"Murray Bids Alston a Fond Farewell

All right, Miss Tulsa, put away those poison pen letters for a minute and take a letter to Walt Alston. Send it care of the Dodgers. I don’t think Darrtown has a post office yet. Mark it  “Unurgent” and sign it “Affectionately.”

Dear Walt,

See I told you it wouldn’t last. That O’Malley is a fickle character who changes skippers on a whim every 23 years.

I’m going to miss our little chats on the infield fly rule and the balk motion. I was just beginning to get the hang of it. I don’t think we ever once discussed anything that didn’t go on between those white lines out there. I don’t know whether you’re Republican or Democrat or Catholic or Protestant and I’ve known you for 18 years. I never heard you tell a lie, saw you take a drink or talk about anyone behind his back. I heard three generations of your players cut you up - usually after their third martini or while trying to impress the lady on the next bar stool.

I’ll never forget the time on the team bus a bunch of guys were discussing some bistros in New York and you said with a perfectly straight face, ‘What do people do in night clubs?’ They looked at each other for a moment but, when the answer came that they sit there and drink, you shook your head and said, ‘They could do that in their room - at no cover charge.’

I know you didn’t spend all your life making fudge and bobbing for apples - you could cuss like a ferryboat captain - but if you had any major hang-ups, I never saw it. You were testy with me on a few occasions, but that was before you came to appreciate the vast knowledge of baseball that I have accumulated. Let’s face it, Walt; you could never have won those pennants without me.

I’m going to miss our little jokes about Darrtown. You know. ‘We don’t have an airport, but we have a birdbath.’ ‘Darrtown’s international airport has ducks in it.’ ‘The train only stops here when it hits a cow.’ ‘We don’t have a street, but the trees are blazed.’ ‘Main Street is the ploughed field without corn in it.’ ‘We don’t have burlesque; but the widder Brown leaves her shades up.’ ‘They would have put a traffic light on Main Street, but the cows are color blind.’ ‘An energy crisis is when your mule dies.’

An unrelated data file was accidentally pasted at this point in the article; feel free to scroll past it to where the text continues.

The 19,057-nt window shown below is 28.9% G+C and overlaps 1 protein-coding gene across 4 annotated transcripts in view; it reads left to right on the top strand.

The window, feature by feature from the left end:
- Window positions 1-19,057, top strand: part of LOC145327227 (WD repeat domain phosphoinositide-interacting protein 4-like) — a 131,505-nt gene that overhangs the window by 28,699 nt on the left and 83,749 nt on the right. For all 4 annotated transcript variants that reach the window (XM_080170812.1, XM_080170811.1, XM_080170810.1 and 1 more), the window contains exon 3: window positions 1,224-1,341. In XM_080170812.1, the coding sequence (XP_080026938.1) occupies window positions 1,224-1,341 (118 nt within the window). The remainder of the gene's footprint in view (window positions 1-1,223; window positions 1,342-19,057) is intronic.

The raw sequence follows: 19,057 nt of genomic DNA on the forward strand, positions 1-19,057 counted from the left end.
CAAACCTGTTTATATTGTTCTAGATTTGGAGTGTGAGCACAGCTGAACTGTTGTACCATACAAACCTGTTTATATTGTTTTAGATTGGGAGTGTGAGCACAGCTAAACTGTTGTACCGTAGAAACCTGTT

I never got the impression you were afraid of a damned thing. And that went for 220-pound left fielders or the job stealers the owner use to hire under you to put a little Broadway in the act. Next to you, they were showed up as the petty little back-alley schemers they were. It was like a bug biting an elephant.

You were a college graduate with a teacher’s degree, but you used to say ‘extry’ all the time. You were as Middle Western as a pitchfork. Black players who have a sure instinct for the closet bigot recognized immediately you didn’t know what prejudice was. You were as straight as John Brown’s body. There was no ‘side’ to Walter Alston. What you saw was what you got.

But, I guess the thing I’ll always remember is that you never had to worry about what sort of ‘mood’ Walter Alston was in. You were as approachable as a hunting dog. As long as I live, I will never forget that dressing room in the playoff of 1962, when the Dodgers blew a 9th inning 4-2 lead and the pennant. The players locked themselves in and passed the bottle. You came out, dry-eyed… and dry throat and talked to us, then went over and congratulated the Giants and Alvin Dark. You had won a playoff, too, three years before.

I sat with you through 10-game losing streak in 1961 and never once saw you bust up a locker or punch a newspaperman. That’s why, when you turned on a newsman this summer, I couldn’t have been more shocked if they caught St. Francis of Assisi poisoning bread crumbs.

Your life is summed up in Jack Tobin’s biography ‘One Year At A Time.’ I don’t know of anybody leaves his profession with more respect. You took a four-straight loss in the ’66 World Series with a shrug. You had won in four straight, too, three years before. You didn’t panic when they took your slugging team from a bandbox in Brooklyn to the Coliseum in L.A., which was about as suitable for baseball as a deck of an aircraft carrier. You won a pennant on that aircraft carrier the second year.

I used to laugh when someone would say, ‘Why shouldn’t Alston win with all that talent?’ and I’d say, ‘Yeah. Too bad he doesn’t have some better baseball players to go with that talent. I think you ran that wild animal act that was the Dodgers about as well as it could be run without a whip and a chair.

So, I’ll be seeing you, Walt. Give my regards to beautiful downtown Darrtown. I don’t know what time your stagecoach gets in; but, when the natives ask you where you have been for the past 23 years, tell ‘em you found seasonal work in Californy. But, don’t tell ‘em what happened to Custer.

The corner of the dugout is going to look funny without you there, next year. I only hope the Dodgers don’t, too.


The Old Second Guesser”